nep-knm New Economics Papers
on Knowledge Management and Knowledge Economy
Issue of 2009‒09‒19
four papers chosen by
Laura Stefanescu
European Research Centre of Managerial Studies in Business Administration

  1. The effects of knowledge management on innovative success: an empirical analysis of German firms By Cantner, Uwe; Joel, Kristin; Schmidt, Tobias
  2. Information Independence and Common Knowledge By Olivier Gossner; Ehud Kalai; Robert Weber
  3. Policy approaches regarding technology transfer: Portugal and Switzerland compared By Maria das Dores B. Moura Oliveira; Aurora A.C. Teixeira
  4. Knowledge, innovation and localised technological change in Italy, 1950-1990 By Antonelli Cristiano; Barbiellini Amidei Federico

  1. By: Cantner, Uwe; Joel, Kristin; Schmidt, Tobias
    Abstract: The aim of this paper is to analyse the effects of knowledge management on the innovation success of firms in Germany. Using a matching procedure on data from the German Innovation Survey of 2003 (Mannheim Innovation Panel), we pair firms applying knowledge management with twin firms with similar characteristics not applying knowledge management. Our focus is on investigating the effects of knowledge management techniques on the economic success of firms with product and process innovations. The results of our matching analysis reveal that firms which apply knowledge management perform better in terms of higher-than-average shares of turnover with innovative products compared to their twins. We do not find a significant effect of knowledge management on the share of cost reductions with process innovation.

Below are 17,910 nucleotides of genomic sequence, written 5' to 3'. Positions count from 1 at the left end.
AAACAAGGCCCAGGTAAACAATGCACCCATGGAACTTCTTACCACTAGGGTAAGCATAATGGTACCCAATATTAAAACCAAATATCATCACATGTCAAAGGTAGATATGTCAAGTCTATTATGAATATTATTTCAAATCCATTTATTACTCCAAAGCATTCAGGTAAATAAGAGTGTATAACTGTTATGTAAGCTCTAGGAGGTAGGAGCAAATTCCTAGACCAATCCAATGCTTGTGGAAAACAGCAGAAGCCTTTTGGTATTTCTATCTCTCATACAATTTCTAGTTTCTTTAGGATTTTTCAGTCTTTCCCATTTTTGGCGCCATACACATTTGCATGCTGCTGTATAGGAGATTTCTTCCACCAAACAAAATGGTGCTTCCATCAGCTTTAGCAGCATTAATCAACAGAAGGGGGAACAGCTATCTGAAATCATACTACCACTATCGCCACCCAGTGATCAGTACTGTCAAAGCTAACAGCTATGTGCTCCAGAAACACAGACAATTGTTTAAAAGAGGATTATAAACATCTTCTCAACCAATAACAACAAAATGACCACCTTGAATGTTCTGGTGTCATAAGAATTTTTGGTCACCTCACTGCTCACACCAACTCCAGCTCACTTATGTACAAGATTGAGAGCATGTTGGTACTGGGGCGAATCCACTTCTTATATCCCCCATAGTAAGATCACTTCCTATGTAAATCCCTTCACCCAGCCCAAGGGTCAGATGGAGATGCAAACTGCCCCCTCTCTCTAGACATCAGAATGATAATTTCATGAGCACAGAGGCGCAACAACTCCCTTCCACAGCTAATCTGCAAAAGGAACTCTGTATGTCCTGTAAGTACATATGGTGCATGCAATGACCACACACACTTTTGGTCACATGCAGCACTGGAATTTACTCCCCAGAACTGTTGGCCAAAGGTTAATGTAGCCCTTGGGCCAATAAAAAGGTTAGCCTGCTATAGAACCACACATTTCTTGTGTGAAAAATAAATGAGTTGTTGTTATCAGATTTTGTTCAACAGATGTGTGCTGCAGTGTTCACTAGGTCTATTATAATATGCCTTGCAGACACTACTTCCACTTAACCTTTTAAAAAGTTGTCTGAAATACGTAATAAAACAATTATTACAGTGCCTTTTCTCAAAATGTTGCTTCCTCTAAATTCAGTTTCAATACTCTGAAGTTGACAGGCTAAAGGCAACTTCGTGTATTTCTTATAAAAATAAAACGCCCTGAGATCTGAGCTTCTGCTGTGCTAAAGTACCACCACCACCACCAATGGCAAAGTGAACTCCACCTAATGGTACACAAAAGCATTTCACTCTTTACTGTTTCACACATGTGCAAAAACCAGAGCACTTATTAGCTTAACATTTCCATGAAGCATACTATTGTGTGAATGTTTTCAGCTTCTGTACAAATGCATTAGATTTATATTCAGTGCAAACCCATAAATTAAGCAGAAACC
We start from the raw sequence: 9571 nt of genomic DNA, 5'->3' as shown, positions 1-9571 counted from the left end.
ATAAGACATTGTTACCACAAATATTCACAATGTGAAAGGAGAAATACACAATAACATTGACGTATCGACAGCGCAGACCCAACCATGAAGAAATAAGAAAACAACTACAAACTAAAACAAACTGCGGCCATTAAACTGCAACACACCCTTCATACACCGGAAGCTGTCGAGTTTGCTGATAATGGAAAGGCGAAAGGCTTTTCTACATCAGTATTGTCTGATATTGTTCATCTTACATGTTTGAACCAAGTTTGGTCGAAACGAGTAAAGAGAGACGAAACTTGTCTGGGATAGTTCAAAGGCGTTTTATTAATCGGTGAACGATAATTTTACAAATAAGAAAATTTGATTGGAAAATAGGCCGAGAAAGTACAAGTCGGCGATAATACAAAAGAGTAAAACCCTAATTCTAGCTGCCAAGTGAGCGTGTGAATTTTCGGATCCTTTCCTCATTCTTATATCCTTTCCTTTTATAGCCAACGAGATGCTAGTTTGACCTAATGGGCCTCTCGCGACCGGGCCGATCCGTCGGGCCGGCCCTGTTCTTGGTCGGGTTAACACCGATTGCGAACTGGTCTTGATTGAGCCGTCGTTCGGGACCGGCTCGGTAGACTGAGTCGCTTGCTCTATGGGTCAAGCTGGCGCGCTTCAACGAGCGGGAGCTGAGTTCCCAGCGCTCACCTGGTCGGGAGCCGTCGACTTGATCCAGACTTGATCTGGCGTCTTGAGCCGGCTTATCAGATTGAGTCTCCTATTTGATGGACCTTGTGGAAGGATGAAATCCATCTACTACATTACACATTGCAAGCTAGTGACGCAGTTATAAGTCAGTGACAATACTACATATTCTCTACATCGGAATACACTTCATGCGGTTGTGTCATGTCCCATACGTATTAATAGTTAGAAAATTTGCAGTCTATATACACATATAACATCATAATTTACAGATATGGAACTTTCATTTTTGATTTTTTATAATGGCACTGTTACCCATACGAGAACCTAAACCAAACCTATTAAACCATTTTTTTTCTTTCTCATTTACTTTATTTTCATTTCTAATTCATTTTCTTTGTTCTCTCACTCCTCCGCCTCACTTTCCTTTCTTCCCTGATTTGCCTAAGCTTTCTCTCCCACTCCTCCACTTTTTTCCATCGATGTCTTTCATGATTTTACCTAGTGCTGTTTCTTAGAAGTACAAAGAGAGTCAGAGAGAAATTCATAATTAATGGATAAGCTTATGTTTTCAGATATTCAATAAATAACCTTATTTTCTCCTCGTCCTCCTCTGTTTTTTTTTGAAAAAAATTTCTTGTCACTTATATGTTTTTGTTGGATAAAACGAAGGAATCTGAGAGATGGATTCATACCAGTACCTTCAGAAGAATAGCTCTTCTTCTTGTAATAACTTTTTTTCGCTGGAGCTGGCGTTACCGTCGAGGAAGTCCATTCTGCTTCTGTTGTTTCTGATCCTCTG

Keywords: knowledge management,innovation,matching estimator
    JEL: O32 L23 L25 M11
    Date: 2009
  2. By: Olivier Gossner; Ehud Kalai; Robert Weber
    Abstract: In Bayesian environments with private information, as described by the types of Harsanyi, how can types of agents be (statistically) disassociated from each other and how are such disassociations reflected in the agents’ knowledge structure? Conditions studied are (i) subjective independence (the opponents’ types are independent conditional on one’s own) and (ii) type disassociation under common knowledge (the agents’ types are independent, conditional on some common-knowledge variable). Subjective independence is motivated by its implications in Bayesian games and in studies of equilibrium concepts. We find that a variable that disassociates types is more informative than any common-knowledge variable. With three or more agents, conditions (i) and (ii) are equivalent. They also imply that any variable which is common knowledge to two agents is common knowledge to all, and imply the existence of a unique common-knowledge variable that disassociates types, which is the one defined by Aumann.
    Keywords: Bayesian games, independent types, common knowledge.
    JEL: D80 D82 C70
    Date: 2009–07
  3. By: Maria das Dores B. Moura Oliveira (UPIN - Universidade do Porto Inovação, Universidade do Porto); Aurora A.C. Teixeira (CEF.UP, Faculdade de Economia, Universidade do Porto; INESC Porto)